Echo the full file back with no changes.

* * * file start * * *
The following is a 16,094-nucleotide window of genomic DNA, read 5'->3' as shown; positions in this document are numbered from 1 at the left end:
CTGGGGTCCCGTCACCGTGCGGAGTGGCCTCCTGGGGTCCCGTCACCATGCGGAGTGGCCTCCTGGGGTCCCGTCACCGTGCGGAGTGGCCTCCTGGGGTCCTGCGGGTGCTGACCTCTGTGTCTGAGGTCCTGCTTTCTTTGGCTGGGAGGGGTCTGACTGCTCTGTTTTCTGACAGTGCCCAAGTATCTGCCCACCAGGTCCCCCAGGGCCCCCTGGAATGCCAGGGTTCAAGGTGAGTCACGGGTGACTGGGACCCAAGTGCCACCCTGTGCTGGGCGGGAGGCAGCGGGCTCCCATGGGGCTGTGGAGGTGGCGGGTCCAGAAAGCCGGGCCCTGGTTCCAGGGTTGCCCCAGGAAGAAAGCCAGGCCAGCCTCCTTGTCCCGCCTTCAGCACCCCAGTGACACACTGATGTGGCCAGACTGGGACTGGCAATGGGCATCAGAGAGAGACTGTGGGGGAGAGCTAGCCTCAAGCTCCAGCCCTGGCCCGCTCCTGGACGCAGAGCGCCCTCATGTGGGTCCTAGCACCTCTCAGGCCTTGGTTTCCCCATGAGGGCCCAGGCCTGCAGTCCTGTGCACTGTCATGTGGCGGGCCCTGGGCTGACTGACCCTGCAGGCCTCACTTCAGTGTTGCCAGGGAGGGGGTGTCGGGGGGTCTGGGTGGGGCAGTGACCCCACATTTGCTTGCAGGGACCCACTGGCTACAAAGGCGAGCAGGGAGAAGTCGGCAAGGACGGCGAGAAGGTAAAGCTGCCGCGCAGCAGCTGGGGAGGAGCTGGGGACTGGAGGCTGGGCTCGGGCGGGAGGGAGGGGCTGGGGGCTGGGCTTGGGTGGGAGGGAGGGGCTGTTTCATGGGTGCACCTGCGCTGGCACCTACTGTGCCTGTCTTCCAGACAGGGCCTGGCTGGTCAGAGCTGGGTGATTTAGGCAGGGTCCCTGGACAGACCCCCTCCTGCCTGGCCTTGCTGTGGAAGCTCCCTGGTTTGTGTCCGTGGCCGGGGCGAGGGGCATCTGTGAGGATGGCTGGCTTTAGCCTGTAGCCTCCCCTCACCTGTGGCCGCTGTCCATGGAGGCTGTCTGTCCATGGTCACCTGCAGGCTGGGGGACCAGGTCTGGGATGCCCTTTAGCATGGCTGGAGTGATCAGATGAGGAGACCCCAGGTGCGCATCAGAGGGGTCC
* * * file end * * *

The following is a 16,094-nucleotide window of genomic DNA, read 5'->3' as shown; positions in this document are numbered from 1 at the left end:
CTGGGGTCCCGTCACCGTGCGGAGTGGCCTCCTGGGGTCCCGTCACCATGCGGAGTGGCCTCCTGGGGTCCCGTCACCGTGCGGAGTGGCCTCCTGGGGTCCTGCGGGTGCTGACCTCTGTGTCTGAGGTCCTGCTTTCTTTGGCTGGGAGGGGTCTGACTGCTCTGTTTTCTGACAGTGCCCAAGTATCTGCCCACCAGGTCCCCCAGGGCCCCCTGGAATGCCAGGGTTCAAGGTGAGTCACGGGTGACTGGGACCCAAGTGCCACCCTGTGCTGGGCGGGAGGCAGCGGGCTCCCATGGGGCTGTGGAGGTGGCGGGTCCAGAAAGCCGGGCCCTGGTTCCAGGGTTGCCCCAGGAAGAAAGCCAGGCCAGCCTCCTTGTCCCGCCTTCAGCACCCCAGTGACACACTGATGTGGCCAGACTGGGACTGGCAATGGGCATCAGAGAGAGACTGTGGGGGAGAGCTAGCCTCAAGCTCCAGCCCTGGCCCGCTCCTGGACGCAGAGCGCCCTCATGTGGGTCCTAGCACCTCTCAGGCCTTGGTTTCCCCATGAGGGCCCAGGCCTGCAGTCCTGTGCACTGTCATGTGGCGGGCCCTGGGCTGACTGACCCTGCAGGCCTCACTTCAGTGTTGCCAGGGAGGGGGTGTCGGGGGGTCTGGGTGGGGCAGTGACCCCACATTTGCTTGCAGGGACCCACTGGCTACAAAGGCGAGCAGGGAGAAGTCGGCAAGGACGGCGAGAAGGTAAAGCTGCCGCGCAGCAGCTGGGGAGGAGCTGGGGACTGGAGGCTGGGCTCGGGCGGGAGGGAGGGGCTGGGGGCTGGGCTTGGGTGGGAGGGAGGGGCTGTTTCATGGGTGCACCTGCGCTGGCACCTACTGTGCCTGTCTTCCAGACAGGGCCTGGCTGGTCAGAGCTGGGTGATTTAGGCAGGGTCCCTGGACAGACCCCCTCCTGCCTGGCCTTGCTGTGGAAGCTCCCTGGTTTGTGTCCGTGGCCGGGGCGAGGGGCATCTGTGAGGATGGCTGGCTTTAGCCTGTAGCCTCCCCTCACCTGTGGCCGCTGTCCATGGAGGCTGTCTGTCCATGGTCACCTGCAGGCTGGGGGACCAGGTCTGGGATGCCCTTTAGCATGGCTGGAGTGATCAGATGAGGAGACCCCAGGTGCGCATCAGAGGGGTCC